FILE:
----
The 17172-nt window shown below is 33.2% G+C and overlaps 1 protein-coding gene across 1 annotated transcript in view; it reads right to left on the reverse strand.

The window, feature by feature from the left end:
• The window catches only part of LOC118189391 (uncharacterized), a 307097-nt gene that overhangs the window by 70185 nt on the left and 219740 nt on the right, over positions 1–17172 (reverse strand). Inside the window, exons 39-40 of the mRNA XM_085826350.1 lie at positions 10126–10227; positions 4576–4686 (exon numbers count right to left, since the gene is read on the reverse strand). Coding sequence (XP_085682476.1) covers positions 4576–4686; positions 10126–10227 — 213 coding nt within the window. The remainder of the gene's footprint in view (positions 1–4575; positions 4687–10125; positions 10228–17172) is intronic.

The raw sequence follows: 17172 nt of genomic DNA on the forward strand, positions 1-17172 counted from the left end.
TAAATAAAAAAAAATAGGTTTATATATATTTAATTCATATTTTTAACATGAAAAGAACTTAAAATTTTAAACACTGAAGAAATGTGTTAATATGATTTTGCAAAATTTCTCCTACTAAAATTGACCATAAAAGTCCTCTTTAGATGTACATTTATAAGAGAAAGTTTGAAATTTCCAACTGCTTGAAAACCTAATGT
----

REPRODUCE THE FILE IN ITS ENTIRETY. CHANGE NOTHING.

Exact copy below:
The 17172-nt window shown below is 33.2% G+C and overlaps 1 protein-coding gene across 1 annotated transcript in view; it reads right to left on the reverse strand.

The window, feature by feature from the left end:
• The window catches only part of LOC118189391 (uncharacterized), a 307097-nt gene that overhangs the window by 70185 nt on the left and 219740 nt on the right, over positions 1–17172 (reverse strand). Inside the window, exons 39-40 of the mRNA XM_085826350.1 lie at positions 10126–10227; positions 4576–4686 (exon numbers count right to left, since the gene is read on the reverse strand). Coding sequence (XP_085682476.1) covers positions 4576–4686; positions 10126–10227 — 213 coding nt within the window. The remainder of the gene's footprint in view (positions 1–4575; positions 4687–10125; positions 10228–17172) is intronic.

The raw sequence follows: 17172 nt of genomic DNA on the forward strand, positions 1-17172 counted from the left end.
TAAATAAAAAAAAATAGGTTTATATATATTTAATTCATATTTTTAACATGAAAAGAACTTAAAATTTTAAACACTGAAGAAATGTGTTAATATGATTTTGCAAAATTTCTCCTACTAAAATTGACCATAAAAGTCCTCTTTAGATGTACATTTATAAGAGAAAGTTTGAAATTTCCAACTGCTTGAAAACCTAATGT